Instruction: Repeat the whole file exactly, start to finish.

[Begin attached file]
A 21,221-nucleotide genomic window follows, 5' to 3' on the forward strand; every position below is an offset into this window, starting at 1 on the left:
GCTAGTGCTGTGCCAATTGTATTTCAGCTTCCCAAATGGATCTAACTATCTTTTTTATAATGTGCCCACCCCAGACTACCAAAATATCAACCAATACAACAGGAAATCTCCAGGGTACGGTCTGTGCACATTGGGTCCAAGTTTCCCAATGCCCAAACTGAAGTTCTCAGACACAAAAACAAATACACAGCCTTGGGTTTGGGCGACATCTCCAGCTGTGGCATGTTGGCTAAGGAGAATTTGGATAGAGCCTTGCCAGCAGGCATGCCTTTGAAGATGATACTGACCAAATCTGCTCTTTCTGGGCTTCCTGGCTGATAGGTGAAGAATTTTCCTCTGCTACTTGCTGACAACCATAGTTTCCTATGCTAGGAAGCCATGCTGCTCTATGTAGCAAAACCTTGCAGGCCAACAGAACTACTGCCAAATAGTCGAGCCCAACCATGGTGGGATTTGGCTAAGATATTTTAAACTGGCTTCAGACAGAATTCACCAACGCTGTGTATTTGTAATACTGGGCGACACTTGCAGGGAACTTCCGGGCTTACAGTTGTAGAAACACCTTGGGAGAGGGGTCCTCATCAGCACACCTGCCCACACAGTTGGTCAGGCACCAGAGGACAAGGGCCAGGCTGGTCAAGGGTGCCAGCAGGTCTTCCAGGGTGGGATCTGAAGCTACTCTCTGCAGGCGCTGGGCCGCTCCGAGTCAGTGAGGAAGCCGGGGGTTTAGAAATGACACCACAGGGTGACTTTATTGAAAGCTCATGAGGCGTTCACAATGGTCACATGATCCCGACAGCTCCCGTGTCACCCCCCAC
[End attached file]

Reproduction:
A 21,221-nucleotide genomic window follows, 5' to 3' on the forward strand; every position below is an offset into this window, starting at 1 on the left:
GCTAGTGCTGTGCCAATTGTATTTCAGCTTCCCAAATGGATCTAACTATCTTTTTTATAATGTGCCCACCCCAGACTACCAAAATATCAACCAATACAACAGGAAATCTCCAGGGTACGGTCTGTGCACATTGGGTCCAAGTTTCCCAATGCCCAAACTGAAGTTCTCAGACACAAAAACAAATACACAGCCTTGGGTTTGGGCGACATCTCCAGCTGTGGCATGTTGGCTAAGGAGAATTTGGATAGAGCCTTGCCAGCAGGCATGCCTTTGAAGATGATACTGACCAAATCTGCTCTTTCTGGGCTTCCTGGCTGATAGGTGAAGAATTTTCCTCTGCTACTTGCTGACAACCATAGTTTCCTATGCTAGGAAGCCATGCTGCTCTATGTAGCAAAACCTTGCAGGCCAACAGAACTACTGCCAAATAGTCGAGCCCAACCATGGTGGGATTTGGCTAAGATATTTTAAACTGGCTTCAGACAGAATTCACCAACGCTGTGTATTTGTAATACTGGGCGACACTTGCAGGGAACTTCCGGGCTTACAGTTGTAGAAACACCTTGGGAGAGGGGTCCTCATCAGCACACCTGCCCACACAGTTGGTCAGGCACCAGAGGACAAGGGCCAGGCTGGTCAAGGGTGCCAGCAGGTCTTCCAGGGTGGGATCTGAAGCTACTCTCTGCAGGCGCTGGGCCGCTCCGAGTCAGTGAGGAAGCCGGGGGTTTAGAAATGACACCACAGGGTGACTTTATTGAAAGCTCATGAGGCGTTCACAATGGTCACATGATCCCGACAGCTCCCGTGTCACCCCCCAC